16th person arrested in Manchester bombing

Danny Woods
May 31, 2017

British police said on Monday they had arrested a 16th person in connection with the Manchester suicide bombing last week.

Police are trying to pinpoint Abedi's movement between 18 May, when he returned from a trip to Libya, and 22 May, when he carried out the deadly attack that killed 22 people and injured dozens more.

Police have let go a total of five people without charges, including a man and woman released earlier.

The investigation brought the arrest of a 23-year-old man in Sussex, south of London, on suspicion of terrorism offenses.

Abedi's younger brother said he knew generally about the plot but did not know where and when the blast would be, a Libyan militia spokesman told private broadcaster Libya's Channel Thursday.

For the first time, suspected Islamist terrorists are being prevented from returning to the United Kingdom, the home secretary has said, as she warned that members of the Manchester bomber's terror network could still be at large. Searches were also conducted in Manchester and Cheshire overnight.

The arrested suspects have not been identified or charged.

Prime Minister Theresa May on Saturday (May 27) lowered the terror threat level, which had been hiked after Monday's carnage.

The bombing was the latest in a series of ISIS-claimed attacks in Europe that have coincided with a US-led offensive against the terror group in Syria and Iraq by countries including Britain.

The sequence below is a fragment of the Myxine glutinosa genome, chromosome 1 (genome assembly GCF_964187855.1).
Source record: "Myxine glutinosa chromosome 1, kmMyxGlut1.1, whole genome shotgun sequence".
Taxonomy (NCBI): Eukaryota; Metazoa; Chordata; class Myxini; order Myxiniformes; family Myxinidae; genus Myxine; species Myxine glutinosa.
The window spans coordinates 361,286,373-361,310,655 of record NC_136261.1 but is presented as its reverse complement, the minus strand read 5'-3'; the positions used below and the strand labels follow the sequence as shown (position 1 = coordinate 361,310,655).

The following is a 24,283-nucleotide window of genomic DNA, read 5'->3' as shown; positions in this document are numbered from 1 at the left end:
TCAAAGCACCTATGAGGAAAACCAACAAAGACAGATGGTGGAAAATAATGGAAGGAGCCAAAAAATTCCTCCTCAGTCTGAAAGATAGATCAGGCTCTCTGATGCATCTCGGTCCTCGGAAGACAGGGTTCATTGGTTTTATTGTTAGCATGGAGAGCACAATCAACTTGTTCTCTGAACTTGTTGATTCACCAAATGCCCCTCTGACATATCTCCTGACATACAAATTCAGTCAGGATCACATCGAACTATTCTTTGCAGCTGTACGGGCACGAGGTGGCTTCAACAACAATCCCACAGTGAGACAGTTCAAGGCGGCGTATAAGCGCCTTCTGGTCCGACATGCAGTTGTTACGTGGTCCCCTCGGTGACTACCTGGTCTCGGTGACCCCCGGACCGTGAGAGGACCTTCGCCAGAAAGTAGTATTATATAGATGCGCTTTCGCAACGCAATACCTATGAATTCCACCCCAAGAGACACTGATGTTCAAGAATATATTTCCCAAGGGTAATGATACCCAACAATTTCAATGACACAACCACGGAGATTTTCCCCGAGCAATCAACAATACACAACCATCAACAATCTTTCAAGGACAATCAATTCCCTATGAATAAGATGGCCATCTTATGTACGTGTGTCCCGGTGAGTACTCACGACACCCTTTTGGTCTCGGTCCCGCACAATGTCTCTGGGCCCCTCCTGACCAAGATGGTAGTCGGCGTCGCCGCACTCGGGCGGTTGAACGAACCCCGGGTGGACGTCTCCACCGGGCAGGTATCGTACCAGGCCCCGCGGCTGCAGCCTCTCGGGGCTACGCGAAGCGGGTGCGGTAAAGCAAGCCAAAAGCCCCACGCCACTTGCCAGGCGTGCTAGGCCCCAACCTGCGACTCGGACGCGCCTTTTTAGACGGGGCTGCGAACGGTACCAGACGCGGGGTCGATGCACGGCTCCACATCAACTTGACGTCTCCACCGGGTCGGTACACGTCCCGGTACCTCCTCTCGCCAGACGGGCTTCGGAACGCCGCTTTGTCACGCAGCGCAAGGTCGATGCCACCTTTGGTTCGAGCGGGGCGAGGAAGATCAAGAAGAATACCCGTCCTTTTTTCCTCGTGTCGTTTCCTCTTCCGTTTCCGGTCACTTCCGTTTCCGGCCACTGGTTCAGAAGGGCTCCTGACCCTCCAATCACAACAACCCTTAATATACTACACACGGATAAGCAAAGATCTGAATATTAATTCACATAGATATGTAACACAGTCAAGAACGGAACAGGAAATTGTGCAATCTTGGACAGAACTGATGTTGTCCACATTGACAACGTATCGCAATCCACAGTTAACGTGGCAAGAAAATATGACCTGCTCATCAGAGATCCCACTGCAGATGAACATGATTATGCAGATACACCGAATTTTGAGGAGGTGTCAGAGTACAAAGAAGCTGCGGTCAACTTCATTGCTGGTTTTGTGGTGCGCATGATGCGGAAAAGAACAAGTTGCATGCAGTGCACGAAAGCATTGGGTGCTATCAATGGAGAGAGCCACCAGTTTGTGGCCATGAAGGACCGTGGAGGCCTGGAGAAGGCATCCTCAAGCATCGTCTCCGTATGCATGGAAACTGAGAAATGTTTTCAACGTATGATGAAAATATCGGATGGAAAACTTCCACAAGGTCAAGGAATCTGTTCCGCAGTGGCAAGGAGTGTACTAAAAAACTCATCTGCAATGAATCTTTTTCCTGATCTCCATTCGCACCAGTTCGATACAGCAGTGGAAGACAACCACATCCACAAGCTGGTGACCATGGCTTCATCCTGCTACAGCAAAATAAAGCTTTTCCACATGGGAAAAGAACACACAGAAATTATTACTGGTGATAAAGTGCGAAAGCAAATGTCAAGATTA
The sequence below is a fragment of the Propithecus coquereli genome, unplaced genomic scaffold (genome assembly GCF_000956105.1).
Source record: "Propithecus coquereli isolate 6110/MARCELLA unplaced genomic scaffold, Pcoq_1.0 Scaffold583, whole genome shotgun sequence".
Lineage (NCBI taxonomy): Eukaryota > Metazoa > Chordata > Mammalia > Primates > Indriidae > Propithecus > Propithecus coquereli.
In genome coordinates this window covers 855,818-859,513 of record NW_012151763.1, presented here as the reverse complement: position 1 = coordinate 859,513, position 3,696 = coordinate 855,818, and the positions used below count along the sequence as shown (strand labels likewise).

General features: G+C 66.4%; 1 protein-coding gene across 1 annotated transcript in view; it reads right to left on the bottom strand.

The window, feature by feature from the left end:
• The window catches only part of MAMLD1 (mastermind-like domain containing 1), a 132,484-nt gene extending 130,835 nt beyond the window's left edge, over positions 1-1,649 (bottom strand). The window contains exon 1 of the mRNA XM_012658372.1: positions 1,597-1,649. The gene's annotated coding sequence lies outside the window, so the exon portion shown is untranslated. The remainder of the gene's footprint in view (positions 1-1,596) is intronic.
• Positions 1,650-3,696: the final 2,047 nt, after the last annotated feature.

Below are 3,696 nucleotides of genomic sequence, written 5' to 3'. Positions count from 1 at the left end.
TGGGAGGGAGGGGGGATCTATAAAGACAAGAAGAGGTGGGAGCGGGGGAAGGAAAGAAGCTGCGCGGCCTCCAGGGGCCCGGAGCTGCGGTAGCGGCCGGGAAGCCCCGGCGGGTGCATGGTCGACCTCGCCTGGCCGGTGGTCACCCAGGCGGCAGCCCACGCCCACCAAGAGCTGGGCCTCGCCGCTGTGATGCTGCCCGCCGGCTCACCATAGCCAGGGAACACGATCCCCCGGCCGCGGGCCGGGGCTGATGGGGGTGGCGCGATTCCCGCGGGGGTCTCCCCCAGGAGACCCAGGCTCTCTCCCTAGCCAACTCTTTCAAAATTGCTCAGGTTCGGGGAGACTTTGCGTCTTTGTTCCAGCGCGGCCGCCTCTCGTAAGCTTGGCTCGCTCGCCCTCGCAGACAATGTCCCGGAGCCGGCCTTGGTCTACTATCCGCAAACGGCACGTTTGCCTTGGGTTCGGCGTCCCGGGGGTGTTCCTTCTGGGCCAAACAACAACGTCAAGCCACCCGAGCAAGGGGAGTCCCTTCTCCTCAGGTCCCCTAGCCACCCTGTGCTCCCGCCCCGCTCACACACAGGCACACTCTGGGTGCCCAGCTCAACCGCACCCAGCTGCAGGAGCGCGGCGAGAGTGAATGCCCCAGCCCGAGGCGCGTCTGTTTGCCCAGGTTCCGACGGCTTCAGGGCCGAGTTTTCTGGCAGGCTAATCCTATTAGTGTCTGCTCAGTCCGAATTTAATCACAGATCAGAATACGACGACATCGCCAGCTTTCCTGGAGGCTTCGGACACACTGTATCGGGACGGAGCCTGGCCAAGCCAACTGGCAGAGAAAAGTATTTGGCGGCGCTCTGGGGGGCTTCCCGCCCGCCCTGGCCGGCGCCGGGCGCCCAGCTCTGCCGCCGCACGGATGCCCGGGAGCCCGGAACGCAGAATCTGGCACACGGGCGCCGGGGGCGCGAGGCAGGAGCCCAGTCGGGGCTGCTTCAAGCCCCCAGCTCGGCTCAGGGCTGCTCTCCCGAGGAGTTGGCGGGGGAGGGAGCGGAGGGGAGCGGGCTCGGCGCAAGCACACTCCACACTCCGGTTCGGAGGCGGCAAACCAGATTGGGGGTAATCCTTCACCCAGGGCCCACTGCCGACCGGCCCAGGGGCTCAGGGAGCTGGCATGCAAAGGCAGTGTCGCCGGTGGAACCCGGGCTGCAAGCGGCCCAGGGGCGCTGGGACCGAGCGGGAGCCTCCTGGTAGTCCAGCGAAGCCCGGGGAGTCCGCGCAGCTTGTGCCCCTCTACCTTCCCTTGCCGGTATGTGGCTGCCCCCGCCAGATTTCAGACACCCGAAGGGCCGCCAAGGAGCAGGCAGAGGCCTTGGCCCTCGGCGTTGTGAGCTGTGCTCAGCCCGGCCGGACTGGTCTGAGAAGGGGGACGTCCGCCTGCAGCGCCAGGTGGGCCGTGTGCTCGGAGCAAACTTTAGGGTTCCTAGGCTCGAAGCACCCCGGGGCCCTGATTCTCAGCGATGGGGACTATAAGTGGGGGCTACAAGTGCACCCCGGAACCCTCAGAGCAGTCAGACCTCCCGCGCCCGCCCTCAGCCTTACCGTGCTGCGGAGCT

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Military personnel will remain ready to deploy in support of the police if needed, even after they stand down, Rowley said.

"I've always had a pride in this city, ever since I was born", he said.

The return to a level of normalcy followed days of emotional tributes to the Manchester attack victims.

Grande announced Tuesday that her "One Love Manchester" show will be held at the city's Old Trafford cricket ground on Sunday.

It had been set at critical in the aftermath of the Manchester bombing.

"The information came from the interception of his communications by USA federal agents, who had been investigating Abedi since the middle of 2016, and from information unearthed in Libya, where his family was linked to terrorist groups", the source further said, adding "Following this US tip-off, Abedi and other members of the gang were scrutinized by MI5".

Rudd said Sunday that intelligence agencies were monitoring 3,000 suspected extremists and had a wider pool of 20,000 people of interest.

However, Abedi had not featured in Prevent, the Government's voluntary counter-radicalisation scheme.

Hopkins said he was not aware of what intelligence agencies knew about Abedi.

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